I was dubious if anything out of the ordinary would be spotted, but I was interested in meeting some of the people who describe themselves as "ufologists," and to see if I could find out why this most unlikely of Scottish urban legends has persisted over two decades.
I roped in my brother for the ride, figuring another pair of skeptical eyes could only be a good thing at such an event, and we found ourselves standing in a Co-op store parking lot on a typically dark and wet Scottish November evening, as locals in costumes walked past on their way to warm-looking pubs.
I was surprised by the numbers that turned up. Around 35 people, ranging from early 20s to early 70s, had donned waterproofs and woolly hats to voluntarily spend their Saturday-night in the cold. Many had traveled impressive distances, with at least half a dozen venturing from south of the border. The mood was one of quiet excitement, like a work team-building trip to a paintball center.
Malcolm Robinson, an amiable Scottish ufologist who has written on the Bonnybridge sightings for more than 20 years, was one of the event's two organizers. "What brings us here tonight is the numerous UFO sightings that have occurred across the Stirlingshire skies," he explained.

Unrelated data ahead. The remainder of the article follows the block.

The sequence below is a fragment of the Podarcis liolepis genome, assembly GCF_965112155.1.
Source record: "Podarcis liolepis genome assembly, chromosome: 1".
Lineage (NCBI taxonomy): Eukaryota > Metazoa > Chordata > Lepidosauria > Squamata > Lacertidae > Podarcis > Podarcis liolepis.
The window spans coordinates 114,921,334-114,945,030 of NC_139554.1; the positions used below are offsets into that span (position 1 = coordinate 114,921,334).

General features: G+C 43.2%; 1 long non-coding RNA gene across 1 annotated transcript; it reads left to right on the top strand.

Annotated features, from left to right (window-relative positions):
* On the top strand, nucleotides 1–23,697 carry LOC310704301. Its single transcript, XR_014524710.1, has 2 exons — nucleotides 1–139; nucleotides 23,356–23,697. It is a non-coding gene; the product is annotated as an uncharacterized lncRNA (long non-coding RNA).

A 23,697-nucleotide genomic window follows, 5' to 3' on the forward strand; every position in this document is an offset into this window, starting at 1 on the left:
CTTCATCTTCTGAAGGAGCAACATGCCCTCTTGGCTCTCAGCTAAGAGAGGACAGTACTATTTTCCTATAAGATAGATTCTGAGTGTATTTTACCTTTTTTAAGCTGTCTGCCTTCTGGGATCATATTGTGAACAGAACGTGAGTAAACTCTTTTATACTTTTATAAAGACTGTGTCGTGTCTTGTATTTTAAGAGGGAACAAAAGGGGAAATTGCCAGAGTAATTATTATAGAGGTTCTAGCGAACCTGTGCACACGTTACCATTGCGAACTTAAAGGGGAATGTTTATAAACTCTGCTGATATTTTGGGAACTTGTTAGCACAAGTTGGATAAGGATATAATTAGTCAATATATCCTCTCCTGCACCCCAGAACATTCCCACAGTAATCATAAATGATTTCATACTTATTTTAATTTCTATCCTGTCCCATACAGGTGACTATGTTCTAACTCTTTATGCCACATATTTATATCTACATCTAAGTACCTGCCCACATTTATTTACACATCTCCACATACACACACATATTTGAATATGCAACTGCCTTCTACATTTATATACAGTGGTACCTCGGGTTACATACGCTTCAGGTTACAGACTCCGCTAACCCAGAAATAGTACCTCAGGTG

"Do I believe in UFOs? Do I believe there's something in the skies above Bonnybridge? You better bloody believe so. I wouldn't be here if I didn't think there was something very real, very tangible occurring."
The other organizer was Dave Hodrien, the 37-year-old chairman of the Birmingham UFO Group--a man whose interest in the subject is such that he married his wife on the outskirts of Area 51. "I think interest in UFOs remains around the same level as it has been in the past," he said.
"There are sadly less people prepared to actually turn up for meetings or events than there were in the past, but this doesn't mean interest has waned, it has just moved online."
We followed a convoy of a dozen cars out of town and along narrow countryside roads before arriving at an isolated spot near Craigburn Woods. There were no streetlights here, and a biting wind had lowered the temperature several degrees. But the mood remained cheerful. Many seemed happy just to be out doing something different.